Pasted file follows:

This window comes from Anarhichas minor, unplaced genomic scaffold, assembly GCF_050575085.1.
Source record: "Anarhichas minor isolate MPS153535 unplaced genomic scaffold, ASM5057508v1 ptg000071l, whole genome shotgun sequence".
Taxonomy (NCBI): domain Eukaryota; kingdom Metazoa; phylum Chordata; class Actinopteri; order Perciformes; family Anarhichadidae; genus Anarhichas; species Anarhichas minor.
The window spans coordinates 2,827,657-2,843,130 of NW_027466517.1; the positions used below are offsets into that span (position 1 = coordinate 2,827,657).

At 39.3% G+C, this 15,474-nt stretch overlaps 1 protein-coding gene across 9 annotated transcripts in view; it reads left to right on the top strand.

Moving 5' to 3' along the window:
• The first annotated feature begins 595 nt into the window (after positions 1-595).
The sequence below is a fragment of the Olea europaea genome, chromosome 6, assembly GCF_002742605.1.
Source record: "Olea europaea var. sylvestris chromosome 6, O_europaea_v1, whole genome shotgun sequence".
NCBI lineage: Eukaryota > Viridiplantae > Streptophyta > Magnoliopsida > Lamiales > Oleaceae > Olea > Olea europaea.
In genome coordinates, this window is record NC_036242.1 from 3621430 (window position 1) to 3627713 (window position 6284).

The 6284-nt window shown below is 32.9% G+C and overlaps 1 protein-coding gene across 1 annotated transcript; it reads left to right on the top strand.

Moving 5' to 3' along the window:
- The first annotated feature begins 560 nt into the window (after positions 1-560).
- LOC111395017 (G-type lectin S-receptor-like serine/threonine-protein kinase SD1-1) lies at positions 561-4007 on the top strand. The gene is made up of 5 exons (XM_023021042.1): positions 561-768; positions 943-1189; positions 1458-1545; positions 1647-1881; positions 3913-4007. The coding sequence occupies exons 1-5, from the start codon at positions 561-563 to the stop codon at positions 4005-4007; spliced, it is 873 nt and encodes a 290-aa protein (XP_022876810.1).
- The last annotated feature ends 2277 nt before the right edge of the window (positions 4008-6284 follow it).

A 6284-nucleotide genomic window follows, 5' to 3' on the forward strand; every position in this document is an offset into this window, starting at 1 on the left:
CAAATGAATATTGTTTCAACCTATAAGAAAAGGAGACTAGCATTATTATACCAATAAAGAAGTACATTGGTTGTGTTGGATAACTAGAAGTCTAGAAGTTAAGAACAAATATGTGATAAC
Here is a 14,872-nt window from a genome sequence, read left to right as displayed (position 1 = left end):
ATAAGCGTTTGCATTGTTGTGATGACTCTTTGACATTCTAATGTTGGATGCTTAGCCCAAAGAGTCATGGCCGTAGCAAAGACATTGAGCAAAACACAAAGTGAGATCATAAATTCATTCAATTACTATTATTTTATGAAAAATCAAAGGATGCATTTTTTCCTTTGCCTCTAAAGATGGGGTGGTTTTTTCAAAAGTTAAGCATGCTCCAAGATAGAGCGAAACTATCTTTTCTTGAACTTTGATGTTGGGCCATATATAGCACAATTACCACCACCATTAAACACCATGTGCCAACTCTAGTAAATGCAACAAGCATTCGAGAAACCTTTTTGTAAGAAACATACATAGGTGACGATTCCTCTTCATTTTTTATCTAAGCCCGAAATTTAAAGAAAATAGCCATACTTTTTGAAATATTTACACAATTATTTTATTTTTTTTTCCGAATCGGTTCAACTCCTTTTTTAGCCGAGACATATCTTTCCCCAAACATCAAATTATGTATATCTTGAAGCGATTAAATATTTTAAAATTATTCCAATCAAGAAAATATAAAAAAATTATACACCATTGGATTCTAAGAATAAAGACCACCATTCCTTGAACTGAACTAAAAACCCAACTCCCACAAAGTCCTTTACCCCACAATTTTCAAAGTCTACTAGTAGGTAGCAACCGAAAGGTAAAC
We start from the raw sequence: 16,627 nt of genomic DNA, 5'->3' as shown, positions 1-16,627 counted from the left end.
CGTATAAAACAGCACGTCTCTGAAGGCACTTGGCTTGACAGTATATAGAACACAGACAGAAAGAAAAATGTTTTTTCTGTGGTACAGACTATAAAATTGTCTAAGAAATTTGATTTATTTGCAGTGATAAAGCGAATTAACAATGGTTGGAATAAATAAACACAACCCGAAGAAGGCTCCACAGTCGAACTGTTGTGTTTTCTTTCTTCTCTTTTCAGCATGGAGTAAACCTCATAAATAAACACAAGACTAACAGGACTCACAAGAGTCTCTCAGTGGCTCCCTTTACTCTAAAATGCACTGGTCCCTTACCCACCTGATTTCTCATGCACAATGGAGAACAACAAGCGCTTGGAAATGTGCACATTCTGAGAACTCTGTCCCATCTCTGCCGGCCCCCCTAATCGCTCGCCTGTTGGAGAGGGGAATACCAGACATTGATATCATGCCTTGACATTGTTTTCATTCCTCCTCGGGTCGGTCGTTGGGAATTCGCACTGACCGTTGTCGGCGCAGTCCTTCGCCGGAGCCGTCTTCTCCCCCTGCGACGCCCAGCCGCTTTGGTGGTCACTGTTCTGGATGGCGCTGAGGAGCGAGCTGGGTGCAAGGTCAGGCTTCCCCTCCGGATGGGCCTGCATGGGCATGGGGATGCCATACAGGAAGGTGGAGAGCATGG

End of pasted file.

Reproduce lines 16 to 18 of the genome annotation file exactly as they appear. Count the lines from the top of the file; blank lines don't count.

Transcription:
- The last annotated feature ends 2277 nt before the right edge of the window (positions 4008-6284 follow it).

A 6284-nucleotide genomic window follows, 5' to 3' on the forward strand; every position in this document is an offset into this window, starting at 1 on the left:
CAAATGAATATTGTTTCAACCTATAAGAAAAGGAGACTAGCATTATTATACCAATAAAGAAGTACATTGGTTGTGTTGGATAACTAGAAGTCTAGAAGTTAAGAACAAATATGTGATAAC